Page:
Virt-handler observes information presented to it by each virt-launcher pod. If a virt-launcher environment is able to present fake information about another virtual machine, then the untrusted virt-launcher environment could indirectly influence the execution of another workload.

To counter this, when designing communication channels between trusted and untrusted components, we have to be careful to only allow communication from untrusted sources to influence itself and furthermore only influence itself in a way that can’t result in escalated privileges.

Mutual TLS Authentication

There is a built in trust that components have for interacting with one another. For example, virt-api is allowed to establish virtual machine Console/VNC streams with virt-handler, and live migration is performed by streaming information between two virt-handler instances.

However for these types of interactions to work, we have to have a strong guarantee that the endpoints we’re talking to are in fact who they present themselves to be. Otherwise we could live migrate a virtual machine to an untrusted location, or provide VNC access to a virtual machine to an unauthorized endpoint.

In KubeVirt we solve this issue of inter-component communication trust in the same way Kubernetes solves it. Each component receives a unique TLS certificate signed by a cluster Certificate Authority which is used to guarantee the component is who they say they are. The certificate and CA information is injected into each component using a secret passed in as a Pod volume. Whenever a component acts as a client establishing a new connection with another component, it uses its unique certificate to prove its identify. Likewise, the server accepting the clients connection also presents its certificate to the client. This mutual peer certificate authentication allows both the client and server to establish trust.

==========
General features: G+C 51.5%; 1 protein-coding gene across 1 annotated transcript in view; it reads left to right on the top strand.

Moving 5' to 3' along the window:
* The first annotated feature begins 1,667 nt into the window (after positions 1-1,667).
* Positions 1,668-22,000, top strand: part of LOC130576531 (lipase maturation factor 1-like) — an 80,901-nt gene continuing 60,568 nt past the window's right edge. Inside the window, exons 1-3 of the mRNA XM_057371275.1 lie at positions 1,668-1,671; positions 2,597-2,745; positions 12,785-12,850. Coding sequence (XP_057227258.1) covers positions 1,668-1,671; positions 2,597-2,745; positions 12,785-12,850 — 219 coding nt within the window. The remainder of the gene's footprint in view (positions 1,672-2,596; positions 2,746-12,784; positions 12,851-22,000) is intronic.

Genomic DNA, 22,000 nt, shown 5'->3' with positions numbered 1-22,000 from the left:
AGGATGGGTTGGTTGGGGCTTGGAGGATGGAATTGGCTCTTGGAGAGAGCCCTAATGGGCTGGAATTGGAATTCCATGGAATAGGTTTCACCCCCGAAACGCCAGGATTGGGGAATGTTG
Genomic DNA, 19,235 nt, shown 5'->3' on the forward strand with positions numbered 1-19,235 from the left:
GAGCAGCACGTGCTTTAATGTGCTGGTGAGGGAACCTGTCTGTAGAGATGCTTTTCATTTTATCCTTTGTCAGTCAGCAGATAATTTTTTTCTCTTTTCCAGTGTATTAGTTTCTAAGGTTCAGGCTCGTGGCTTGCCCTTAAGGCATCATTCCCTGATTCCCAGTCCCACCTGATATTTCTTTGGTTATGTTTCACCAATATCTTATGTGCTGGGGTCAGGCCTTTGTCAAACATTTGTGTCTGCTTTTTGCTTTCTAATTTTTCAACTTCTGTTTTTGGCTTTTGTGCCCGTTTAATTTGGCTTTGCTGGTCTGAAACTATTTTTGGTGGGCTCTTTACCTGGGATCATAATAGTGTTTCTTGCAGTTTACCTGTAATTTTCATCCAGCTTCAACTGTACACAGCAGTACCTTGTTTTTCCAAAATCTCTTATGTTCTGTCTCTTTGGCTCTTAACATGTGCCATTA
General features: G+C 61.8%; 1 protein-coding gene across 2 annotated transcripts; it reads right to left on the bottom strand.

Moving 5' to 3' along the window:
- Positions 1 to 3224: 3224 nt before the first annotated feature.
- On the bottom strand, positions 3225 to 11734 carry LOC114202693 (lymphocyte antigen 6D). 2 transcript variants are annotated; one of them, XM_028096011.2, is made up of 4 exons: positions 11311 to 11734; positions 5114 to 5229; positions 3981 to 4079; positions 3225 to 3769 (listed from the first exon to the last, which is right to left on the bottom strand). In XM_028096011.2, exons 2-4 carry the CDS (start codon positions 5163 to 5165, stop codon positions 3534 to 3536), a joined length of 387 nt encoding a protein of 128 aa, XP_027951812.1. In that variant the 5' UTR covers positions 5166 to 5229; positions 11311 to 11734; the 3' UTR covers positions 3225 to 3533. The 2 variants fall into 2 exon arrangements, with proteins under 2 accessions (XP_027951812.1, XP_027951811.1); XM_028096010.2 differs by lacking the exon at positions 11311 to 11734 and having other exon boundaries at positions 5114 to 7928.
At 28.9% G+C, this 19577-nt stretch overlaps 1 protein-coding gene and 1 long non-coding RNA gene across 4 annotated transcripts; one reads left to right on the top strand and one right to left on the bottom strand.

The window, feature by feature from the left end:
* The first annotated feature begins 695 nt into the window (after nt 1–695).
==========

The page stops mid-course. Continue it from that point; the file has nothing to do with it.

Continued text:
So, when virt-api attempts to establish a VNC console stream with a virt-handler component, virt-handler is configured to only allow that stream to be opened by an endpoint providing a valid virt-api certificate, and virt-api will only talk to a server that presents the expected virt-handler certificate.

CA and Certificate Rotation

In KubeVirt both our CA and certificates are rotated on a user defined recurring interval. In the event that either the CA key or a certificate is compromised, this information will eventually be rendered stale and unusable regardless if the compromise is known or not. If the compromise is known, a forced CA and certificate rotation can be invoked by the cluster admin simply by deleting the corresponding secrets in the KubeVirt install namespace.